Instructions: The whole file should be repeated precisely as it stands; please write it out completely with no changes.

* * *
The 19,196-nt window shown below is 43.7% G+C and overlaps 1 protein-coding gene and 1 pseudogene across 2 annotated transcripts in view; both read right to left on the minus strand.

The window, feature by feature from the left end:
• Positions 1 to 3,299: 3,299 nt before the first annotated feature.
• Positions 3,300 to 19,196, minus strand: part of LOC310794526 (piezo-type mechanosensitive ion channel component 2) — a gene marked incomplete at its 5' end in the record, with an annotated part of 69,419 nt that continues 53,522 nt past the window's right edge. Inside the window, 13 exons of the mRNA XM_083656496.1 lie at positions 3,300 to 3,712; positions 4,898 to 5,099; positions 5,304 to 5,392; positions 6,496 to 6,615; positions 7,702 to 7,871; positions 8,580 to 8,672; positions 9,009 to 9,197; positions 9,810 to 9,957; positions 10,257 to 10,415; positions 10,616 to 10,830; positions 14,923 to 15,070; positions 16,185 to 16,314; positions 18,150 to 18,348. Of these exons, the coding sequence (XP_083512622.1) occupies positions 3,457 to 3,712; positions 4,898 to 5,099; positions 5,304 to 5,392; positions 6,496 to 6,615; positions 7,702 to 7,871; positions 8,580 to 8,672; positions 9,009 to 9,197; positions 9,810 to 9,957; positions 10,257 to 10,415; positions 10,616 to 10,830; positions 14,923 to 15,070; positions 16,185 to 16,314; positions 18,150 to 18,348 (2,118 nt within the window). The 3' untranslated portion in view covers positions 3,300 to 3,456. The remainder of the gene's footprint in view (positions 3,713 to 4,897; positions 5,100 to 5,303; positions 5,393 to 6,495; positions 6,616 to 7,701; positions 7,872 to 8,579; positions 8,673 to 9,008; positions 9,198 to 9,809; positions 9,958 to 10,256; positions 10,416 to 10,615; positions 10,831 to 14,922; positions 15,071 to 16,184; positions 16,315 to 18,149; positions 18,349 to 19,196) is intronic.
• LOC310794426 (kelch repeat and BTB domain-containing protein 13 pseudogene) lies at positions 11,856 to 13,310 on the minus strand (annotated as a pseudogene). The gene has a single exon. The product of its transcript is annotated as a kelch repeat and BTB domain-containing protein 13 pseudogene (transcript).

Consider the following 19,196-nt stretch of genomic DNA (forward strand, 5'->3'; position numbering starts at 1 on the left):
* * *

The 19,196-nt window shown below is 43.7% G+C and overlaps 1 protein-coding gene and 1 pseudogene across 2 annotated transcripts in view; both read right to left on the minus strand.

The window, feature by feature from the left end:
• Positions 1 to 3,299: 3,299 nt before the first annotated feature.
• Positions 3,300 to 19,196, minus strand: part of LOC310794526 (piezo-type mechanosensitive ion channel component 2) — a gene marked incomplete at its 5' end in the record, with an annotated part of 69,419 nt that continues 53,522 nt past the window's right edge. Inside the window, 13 exons of the mRNA XM_083656496.1 lie at positions 3,300 to 3,712; positions 4,898 to 5,099; positions 5,304 to 5,392; positions 6,496 to 6,615; positions 7,702 to 7,871; positions 8,580 to 8,672; positions 9,009 to 9,197; positions 9,810 to 9,957; positions 10,257 to 10,415; positions 10,616 to 10,830; positions 14,923 to 15,070; positions 16,185 to 16,314; positions 18,150 to 18,348. Of these exons, the coding sequence (XP_083512622.1) occupies positions 3,457 to 3,712; positions 4,898 to 5,099; positions 5,304 to 5,392; positions 6,496 to 6,615; positions 7,702 to 7,871; positions 8,580 to 8,672; positions 9,009 to 9,197; positions 9,810 to 9,957; positions 10,257 to 10,415; positions 10,616 to 10,830; positions 14,923 to 15,070; positions 16,185 to 16,314; positions 18,150 to 18,348 (2,118 nt within the window). The 3' untranslated portion in view covers positions 3,300 to 3,456. The remainder of the gene's footprint in view (positions 3,713 to 4,897; positions 5,100 to 5,303; positions 5,393 to 6,495; positions 6,616 to 7,701; positions 7,872 to 8,579; positions 8,673 to 9,008; positions 9,198 to 9,809; positions 9,958 to 10,256; positions 10,416 to 10,615; positions 10,831 to 14,922; positions 15,071 to 16,184; positions 16,315 to 18,149; positions 18,349 to 19,196) is intronic.
• LOC310794426 (kelch repeat and BTB domain-containing protein 13 pseudogene) lies at positions 11,856 to 13,310 on the minus strand (annotated as a pseudogene). The gene has a single exon. The product of its transcript is annotated as a kelch repeat and BTB domain-containing protein 13 pseudogene (transcript).

Consider the following 19,196-nt stretch of genomic DNA (forward strand, 5'->3'; position numbering starts at 1 on the left):